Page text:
After accidentally lifting some valuable microfilm capable of compromising national security, the thief is suddenly up to his neck with cops, with a rat’s nest of Commie spies run by Richard Kiley, with a beautiful, tight-skirted, loose-moraled streetwalker played by Howard Hughes missus Jean Peters, and with a scrappy fence little old lady huckster named Mo, played by the great character lady Thelma Ritter in her most atypical role.

If you haven’t seen “Pickup on South Street,“ you don’t know noir at its noirest. Or Thelma and Sam at their roughest and toughest.


Friday, Aug. 15 (Faye Dunaway Day)

3:30 p.m. (12:30 p.m.): “Bonnie and Clyde” (1967, Arthur Penn). With Warren Beatty, Faye Dunaway, Gene Hackman, Estelle Parsons, Michael J. Pollard and Gene Wilder. Reviewed in FNB on Feb. 4, 2013.

10 p.m. (7 p.m.): “Three Days of the Condor” (1975, Sydney Pollack). Robert Redford is a U. S. government reader and analyst whose world suddenly opens under his feet one day, when most of his colleagues are killed and he becomes a wanted man on the run. The quintessential paranoid anti-C.I.A. thriller, this is a modern variant on the prototypical Hitchcockian “wrong man suspenser. Based on the novel “Six Days of the Condor,” it’s been copied endlessly, especially by novelist John Grisham. With Faye Dunaway, Max Von Sydow, Cliff Robertson and John Houseman.

Jack Nicholson and Faye Dunaway star in "Chinatown."

Jack Nicholson and Faye Dunaway star in “Chinatown.”

12 a.m. (9 p.m.): “Chinatown” (1974, Roman Polanski). With Jack Nicholson, Faye Dunaway, John Huston and Burt Young. Reviewed in FNB on Dec. 11, 2013.

Saturday, Aug. 16 (Herbert Marshall Day)

6: 15 p.m. (3:15 p.m.): “The Underworld Story” (1950, Cy Endfield). Big city reporter Dan Duryea gets exiled to a small-town murder case, in a plot that reminds you of Billy Wilder’s (later) “Ace in the Hole.” With Herbert Marshall and Gale Storm.

8 p.m. (5 p.m.): “Foreign Correspondent” (1940, Alfred Hitchcock). With Joel McCrea, Laraine Day, George Sanders and Herbert Marshall. Reviewed in FNB on March 26, 2014.

10:15 p.m. (7:15 p.m.): “Murder!” (1930, Alfred Hitchcock). A guilt-stricken juror (Herbert Marshall) tries to clear a convicted murderer whom his vote condemned. One of Hitch’s best and most inventive early talkies. With Miles Mander.

12 a.m. (9 p.m.): “The Letter” (1940, William Wyler). With Bette Davis, Herbert Marshall and Gale Sondergaard. Reviewed in FNB on Sept. 19, 2012. Followed at 1:45 a.m. (10:45 p.m.), by the 1929 film version of “The Letter,” directed by Jean De Lemur, starring the legendary lady of Maugham’s “Rain,” Jeanne Eagels.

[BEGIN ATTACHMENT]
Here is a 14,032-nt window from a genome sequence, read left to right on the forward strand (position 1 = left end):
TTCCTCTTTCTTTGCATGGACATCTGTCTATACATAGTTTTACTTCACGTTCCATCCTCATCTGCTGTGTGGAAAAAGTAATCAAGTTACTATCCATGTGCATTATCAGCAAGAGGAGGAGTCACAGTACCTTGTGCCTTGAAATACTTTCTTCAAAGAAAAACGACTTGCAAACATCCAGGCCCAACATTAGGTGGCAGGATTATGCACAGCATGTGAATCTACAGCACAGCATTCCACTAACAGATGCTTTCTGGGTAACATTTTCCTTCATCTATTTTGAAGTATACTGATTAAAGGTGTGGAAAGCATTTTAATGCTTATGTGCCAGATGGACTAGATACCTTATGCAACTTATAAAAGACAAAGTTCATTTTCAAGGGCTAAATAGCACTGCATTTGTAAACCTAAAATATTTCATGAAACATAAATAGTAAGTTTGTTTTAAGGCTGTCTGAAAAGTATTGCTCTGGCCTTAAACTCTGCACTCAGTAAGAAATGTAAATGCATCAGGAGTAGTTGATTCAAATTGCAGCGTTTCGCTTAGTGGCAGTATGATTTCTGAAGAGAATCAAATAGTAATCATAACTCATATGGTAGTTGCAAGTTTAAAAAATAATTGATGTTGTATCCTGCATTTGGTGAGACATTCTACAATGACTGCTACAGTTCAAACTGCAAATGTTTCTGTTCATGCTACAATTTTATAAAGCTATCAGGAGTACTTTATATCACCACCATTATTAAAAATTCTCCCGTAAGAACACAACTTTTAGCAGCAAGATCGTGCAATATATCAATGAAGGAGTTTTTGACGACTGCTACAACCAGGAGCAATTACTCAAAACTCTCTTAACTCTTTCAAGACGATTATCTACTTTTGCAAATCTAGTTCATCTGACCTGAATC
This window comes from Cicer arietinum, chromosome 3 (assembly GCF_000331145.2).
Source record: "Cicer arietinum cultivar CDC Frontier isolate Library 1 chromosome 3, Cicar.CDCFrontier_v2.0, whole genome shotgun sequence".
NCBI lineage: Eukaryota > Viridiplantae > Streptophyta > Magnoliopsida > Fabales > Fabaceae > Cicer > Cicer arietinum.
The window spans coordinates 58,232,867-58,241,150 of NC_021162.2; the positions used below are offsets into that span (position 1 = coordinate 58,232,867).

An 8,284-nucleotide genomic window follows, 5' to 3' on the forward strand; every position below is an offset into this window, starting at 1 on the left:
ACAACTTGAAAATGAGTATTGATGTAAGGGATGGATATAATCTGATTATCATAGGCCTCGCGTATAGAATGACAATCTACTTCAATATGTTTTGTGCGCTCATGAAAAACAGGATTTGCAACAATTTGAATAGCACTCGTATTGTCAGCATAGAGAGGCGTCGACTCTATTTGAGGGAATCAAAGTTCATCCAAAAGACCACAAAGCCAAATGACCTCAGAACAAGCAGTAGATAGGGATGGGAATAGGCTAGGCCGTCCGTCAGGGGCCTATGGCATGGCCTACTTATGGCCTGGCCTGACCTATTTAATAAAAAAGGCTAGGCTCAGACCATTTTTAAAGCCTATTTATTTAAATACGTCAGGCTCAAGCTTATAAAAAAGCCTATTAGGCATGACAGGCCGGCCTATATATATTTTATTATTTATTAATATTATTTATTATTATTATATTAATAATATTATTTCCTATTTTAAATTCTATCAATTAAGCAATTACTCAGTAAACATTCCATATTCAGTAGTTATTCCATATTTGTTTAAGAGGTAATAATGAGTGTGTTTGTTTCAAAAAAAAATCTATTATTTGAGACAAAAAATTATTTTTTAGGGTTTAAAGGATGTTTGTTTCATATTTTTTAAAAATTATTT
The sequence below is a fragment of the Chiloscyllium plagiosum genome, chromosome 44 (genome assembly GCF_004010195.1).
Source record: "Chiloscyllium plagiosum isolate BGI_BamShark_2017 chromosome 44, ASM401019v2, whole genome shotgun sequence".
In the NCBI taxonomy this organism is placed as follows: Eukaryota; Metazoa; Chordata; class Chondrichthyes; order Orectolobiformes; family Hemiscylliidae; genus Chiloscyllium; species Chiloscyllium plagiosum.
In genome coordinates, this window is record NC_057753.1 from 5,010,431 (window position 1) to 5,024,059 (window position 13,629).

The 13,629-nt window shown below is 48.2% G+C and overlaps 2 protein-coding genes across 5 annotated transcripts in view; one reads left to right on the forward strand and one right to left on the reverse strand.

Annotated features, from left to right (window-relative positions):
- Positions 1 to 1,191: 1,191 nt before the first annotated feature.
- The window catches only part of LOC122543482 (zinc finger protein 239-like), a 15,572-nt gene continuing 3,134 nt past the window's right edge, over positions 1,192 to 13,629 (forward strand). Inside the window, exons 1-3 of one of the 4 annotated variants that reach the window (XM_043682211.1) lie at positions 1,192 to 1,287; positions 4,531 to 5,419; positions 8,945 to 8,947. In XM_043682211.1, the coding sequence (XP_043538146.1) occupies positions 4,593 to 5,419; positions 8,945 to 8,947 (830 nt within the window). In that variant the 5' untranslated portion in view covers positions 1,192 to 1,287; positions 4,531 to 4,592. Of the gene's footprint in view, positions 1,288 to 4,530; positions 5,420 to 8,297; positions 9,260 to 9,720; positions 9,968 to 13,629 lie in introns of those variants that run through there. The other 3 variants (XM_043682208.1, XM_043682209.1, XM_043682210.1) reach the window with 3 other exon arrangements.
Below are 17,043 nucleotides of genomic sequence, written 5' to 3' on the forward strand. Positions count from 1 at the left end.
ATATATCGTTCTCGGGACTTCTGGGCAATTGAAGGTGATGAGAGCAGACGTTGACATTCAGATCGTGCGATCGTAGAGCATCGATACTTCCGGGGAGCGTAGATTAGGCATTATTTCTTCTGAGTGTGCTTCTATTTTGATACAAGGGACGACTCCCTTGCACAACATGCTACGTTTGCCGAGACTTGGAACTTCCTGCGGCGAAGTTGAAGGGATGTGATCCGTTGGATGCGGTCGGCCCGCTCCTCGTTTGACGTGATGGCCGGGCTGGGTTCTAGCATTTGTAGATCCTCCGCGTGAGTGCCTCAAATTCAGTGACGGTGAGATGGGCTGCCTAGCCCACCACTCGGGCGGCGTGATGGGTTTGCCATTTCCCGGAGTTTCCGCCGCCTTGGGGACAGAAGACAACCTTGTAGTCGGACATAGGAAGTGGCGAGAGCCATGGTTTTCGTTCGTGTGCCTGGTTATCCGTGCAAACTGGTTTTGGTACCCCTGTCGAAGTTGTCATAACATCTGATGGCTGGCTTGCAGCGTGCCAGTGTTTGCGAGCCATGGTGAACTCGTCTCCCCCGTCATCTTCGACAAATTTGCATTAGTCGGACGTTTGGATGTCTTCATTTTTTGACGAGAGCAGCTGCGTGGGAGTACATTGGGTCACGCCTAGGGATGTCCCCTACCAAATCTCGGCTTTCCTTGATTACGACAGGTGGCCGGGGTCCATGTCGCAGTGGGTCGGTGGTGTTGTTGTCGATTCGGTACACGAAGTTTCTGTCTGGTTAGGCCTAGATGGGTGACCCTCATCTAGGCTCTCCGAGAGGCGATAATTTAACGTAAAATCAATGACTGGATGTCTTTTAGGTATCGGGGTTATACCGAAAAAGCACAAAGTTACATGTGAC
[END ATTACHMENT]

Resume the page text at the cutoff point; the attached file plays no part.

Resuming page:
Sunday, Aug. 17 (John Hodiak Day)

8 p.m. (5 p.m.): “Lifeboat” (1944, Alfred Hitchcock). With Tallulah Bankhead, John Hodiak, Walter Slezak, William Bendix and Hume Cronyn. Reviewed in FNB on Jan. 16, 2014.

Coolhand Luke poster


Tuesday, Aug. 19 (Paul Newman Day)

1:45 p.m. (10:45 a.m.): “Harper” (1966, Jack Smight). With Paul Newman, Janet Leigh, Lauren Bacall, Julie Harris and Arthur Hell. Reviewed in FNB on June 19, 2014.

5:45 p.m. (2:45 p.m.). “Cool Hand Luke” (1967, Stuart Rosenberg). With Paul Newman, George Kennedy, Strother Martin, Dennis Hopper and Harry Dean Stanton. Reviewed in FNB on March 21, 2014.

Wednesday, Aug. 20 (Thelma Ritter Day)

10 p.m. (7 p.m.). “Pickup on South Street”: See Pick of the Week.

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The Film Noir File: Orson Welles taps Kafka in ‘The Trial’

By Film Noir Blonde and Mike Wilmington

The Film Noir File is FNB’s guide to classic film noir, neo-noir and pre-noir on Turner Classic Movies (TCM). All movies below are from the schedule of TCM, which broadcasts them uncut and uninterrupted. The times are Eastern Standard and (Pacific Standard).

Pick of the Week

The Trial posterThe Trial” (1962, Orson Welles). 8 p.m. (5 p.m.). Friday, Aug. 8.

Director-writer-actor Orson Welles presents an extremely faithful film adaptation of novelist Franz Kafka’s darkly comic and ultimately terrifying tale set in the Byzantine legal system of a nameless European country. A jittery, bumptious, unlikable guy (Anthony Perkins as Joseph K, who may be Kafka’s surrogate and dream self) wakes up one morning to find that he has been plunged into a bad dream: two tough cops invading his bedroom and accusing him of crimes they refuse to detail or explain.

He is persecuted by poker-faced nameless agents and subject to totalitarian police tactics as well as the brutal whims of an utterly arbitrary court. Defended by a sybarite lawyer (played by Welles), who rarely gets out of bed, K seems caught in an inescapable trap, facing inevitable punishment. But K keeps arguing with his accusers, protesting his innocence (which is clearly irrelevant) and trying to make sense out of a situation that is defiantly senseless from first moment to last.

“The Trial” translates Kafka’s masterpiece into eloquent words and icy, shadowy images of dread, underscored by a melancholy Baroque dirge, the Adagio in G by Albinoni. The movie is hampered by its low budget, much of which evaporated during shooting, and by its lack of Welles’ usual brilliant sound. But it has great visuals – shot by cinematographer Edmond Richard (“The Red Balloon”) in wide-screen black and white on mostly real Parisian locations.

And the film boasts a great cast: Perkins, Welles, Jeanne Moreau, Romy Schneider, Akim Tamiroff, Elsa Martinelli, Madeleine Robinson, Katina Paxinou, Gert Frobe and Michael Lonsdale.